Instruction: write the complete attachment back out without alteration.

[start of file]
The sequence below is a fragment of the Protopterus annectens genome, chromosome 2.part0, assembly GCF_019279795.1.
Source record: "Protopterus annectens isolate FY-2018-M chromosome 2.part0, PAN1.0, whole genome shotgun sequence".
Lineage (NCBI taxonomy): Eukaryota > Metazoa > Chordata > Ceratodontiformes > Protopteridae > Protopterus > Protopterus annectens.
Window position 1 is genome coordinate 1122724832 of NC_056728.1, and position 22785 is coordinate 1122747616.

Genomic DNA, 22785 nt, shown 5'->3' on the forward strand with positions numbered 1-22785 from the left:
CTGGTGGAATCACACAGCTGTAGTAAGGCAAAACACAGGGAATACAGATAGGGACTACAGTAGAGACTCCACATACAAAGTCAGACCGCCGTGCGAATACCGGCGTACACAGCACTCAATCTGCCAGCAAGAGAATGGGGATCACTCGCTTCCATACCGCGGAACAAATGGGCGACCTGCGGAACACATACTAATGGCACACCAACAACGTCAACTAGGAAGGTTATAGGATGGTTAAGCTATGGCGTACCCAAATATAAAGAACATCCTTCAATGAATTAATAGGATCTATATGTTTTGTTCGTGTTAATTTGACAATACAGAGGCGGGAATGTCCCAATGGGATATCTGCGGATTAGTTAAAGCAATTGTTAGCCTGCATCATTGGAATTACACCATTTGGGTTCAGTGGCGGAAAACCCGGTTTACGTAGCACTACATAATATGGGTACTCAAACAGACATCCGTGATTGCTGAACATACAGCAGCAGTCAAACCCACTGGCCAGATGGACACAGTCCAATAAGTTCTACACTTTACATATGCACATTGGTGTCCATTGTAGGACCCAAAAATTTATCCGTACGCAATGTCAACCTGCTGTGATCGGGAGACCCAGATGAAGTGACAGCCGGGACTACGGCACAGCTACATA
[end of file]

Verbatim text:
The sequence below is a fragment of the Protopterus annectens genome, chromosome 2.part0, assembly GCF_019279795.1.
Source record: "Protopterus annectens isolate FY-2018-M chromosome 2.part0, PAN1.0, whole genome shotgun sequence".
Lineage (NCBI taxonomy): Eukaryota > Metazoa > Chordata > Ceratodontiformes > Protopteridae > Protopterus > Protopterus annectens.
Window position 1 is genome coordinate 1122724832 of NC_056728.1, and position 22785 is coordinate 1122747616.

Genomic DNA, 22785 nt, shown 5'->3' on the forward strand with positions numbered 1-22785 from the left:
CTGGTGGAATCACACAGCTGTAGTAAGGCAAAACACAGGGAATACAGATAGGGACTACAGTAGAGACTCCACATACAAAGTCAGACCGCCGTGCGAATACCGGCGTACACAGCACTCAATCTGCCAGCAAGAGAATGGGGATCACTCGCTTCCATACCGCGGAACAAATGGGCGACCTGCGGAACACATACTAATGGCACACCAACAACGTCAACTAGGAAGGTTATAGGATGGTTAAGCTATGGCGTACCCAAATATAAAGAACATCCTTCAATGAATTAATAGGATCTATATGTTTTGTTCGTGTTAATTTGACAATACAGAGGCGGGAATGTCCCAATGGGATATCTGCGGATTAGTTAAAGCAATTGTTAGCCTGCATCATTGGAATTACACCATTTGGGTTCAGTGGCGGAAAACCCGGTTTACGTAGCACTACATAATATGGGTACTCAAACAGACATCCGTGATTGCTGAACATACAGCAGCAGTCAAACCCACTGGCCAGATGGACACAGTCCAATAAGTTCTACACTTTACATATGCACATTGGTGTCCATTGTAGGACCCAAAAATTTATCCGTACGCAATGTCAACCTGCTGTGATCGGGAGACCCAGATGAAGTGACAGCCGGGACTACGGCACAGCTACATA